Kent Messenger Maidstone

Now that’s what I call a lot of compilatio­ns


THERE can be few more alarming signs that we are living in a future imagined in the 1980s than the revelation (to me, at least) that the Now That’s What I Call Music! compilatio­n series is now up to volume 84. Like most music fans, I probably lost count well before it even entered double figures. The same thing happened with the various sequels to the Police Academy films. The eye-watering landmark for the Now! series was celebrated in a TV documentar­y at the weekend, which combined the memories of those who appeared on the first volume in 1983 (Heaven 17; Limahl from Kajagoogoo) with the historical­ly vital recollecti­ons of cast members from The Only Way is Essex, now a compulsory component of any “factual” show on ITV. I just hope they never decide to remake The World At War (“that Hitler bloke – what was he on about!?”) It was interestin­g to learn that Now! has sold more albums in its lifetime than the Beatles, although to be fair to the Beatles, they have made fewer than 84 albums, despite the best efforts of those involved in the never-ending re-issue of their back catalogue. Before the likes of Now! emerged in the mid1980s, we were reminded how the market for hit single compilatio­ns was dominated by the Top of the Pops series – nothing to do with the TV programme, but a series of hastily knocked-up cover versions packaged in a sleeve designed to appeal to teenage boys, usually featuring something like a woman in a bikini holding a poodle. As someone who was adept at home taping (or “killing music”, as it was branded at the time), I never quite felt the need to buy a Now! compilatio­n. Anyone who did would no doubt have enjoyed superior sound quality but would never have felt the satisfacti­on of a well-executed edit when Tommy Vance’s voice intruded at the end of a song.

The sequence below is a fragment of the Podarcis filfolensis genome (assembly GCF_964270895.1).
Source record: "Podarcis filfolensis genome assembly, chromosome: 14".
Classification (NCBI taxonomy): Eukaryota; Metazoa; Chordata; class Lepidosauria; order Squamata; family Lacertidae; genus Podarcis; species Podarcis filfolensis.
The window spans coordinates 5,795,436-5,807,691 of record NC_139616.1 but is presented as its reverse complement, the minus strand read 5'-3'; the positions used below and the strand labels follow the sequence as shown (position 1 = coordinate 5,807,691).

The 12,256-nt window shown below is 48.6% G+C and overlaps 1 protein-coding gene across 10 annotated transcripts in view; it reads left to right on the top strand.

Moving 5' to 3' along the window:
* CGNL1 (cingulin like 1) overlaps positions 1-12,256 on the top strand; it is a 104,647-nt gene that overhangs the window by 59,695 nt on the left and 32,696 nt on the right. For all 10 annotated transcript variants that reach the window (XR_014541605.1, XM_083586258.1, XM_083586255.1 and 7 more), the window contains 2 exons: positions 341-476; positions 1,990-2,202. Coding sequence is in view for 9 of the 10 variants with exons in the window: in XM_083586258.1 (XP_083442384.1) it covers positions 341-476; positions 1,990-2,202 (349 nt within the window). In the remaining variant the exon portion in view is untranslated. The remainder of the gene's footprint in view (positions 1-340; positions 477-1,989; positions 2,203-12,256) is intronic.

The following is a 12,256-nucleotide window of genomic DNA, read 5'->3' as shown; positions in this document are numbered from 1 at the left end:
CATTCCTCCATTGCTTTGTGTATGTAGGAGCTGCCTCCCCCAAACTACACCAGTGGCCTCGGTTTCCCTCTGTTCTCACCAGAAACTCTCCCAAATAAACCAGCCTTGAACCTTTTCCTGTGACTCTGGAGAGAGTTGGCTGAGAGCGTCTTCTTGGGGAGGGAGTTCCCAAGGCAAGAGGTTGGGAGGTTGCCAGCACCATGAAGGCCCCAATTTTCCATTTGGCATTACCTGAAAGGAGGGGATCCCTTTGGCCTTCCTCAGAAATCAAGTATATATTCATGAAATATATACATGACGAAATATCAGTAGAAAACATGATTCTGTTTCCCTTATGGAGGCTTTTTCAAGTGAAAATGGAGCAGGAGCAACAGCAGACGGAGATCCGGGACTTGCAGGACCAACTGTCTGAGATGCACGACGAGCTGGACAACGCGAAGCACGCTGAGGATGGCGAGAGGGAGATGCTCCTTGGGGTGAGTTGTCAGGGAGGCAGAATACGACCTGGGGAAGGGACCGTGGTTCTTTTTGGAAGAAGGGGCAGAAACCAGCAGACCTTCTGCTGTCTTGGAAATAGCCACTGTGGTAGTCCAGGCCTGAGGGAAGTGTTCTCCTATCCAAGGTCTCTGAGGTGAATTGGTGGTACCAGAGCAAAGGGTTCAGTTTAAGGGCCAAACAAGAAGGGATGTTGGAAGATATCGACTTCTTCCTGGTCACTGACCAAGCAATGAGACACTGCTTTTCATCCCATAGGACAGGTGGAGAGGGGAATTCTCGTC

Newspapers in English

Newspapers from United Kingdom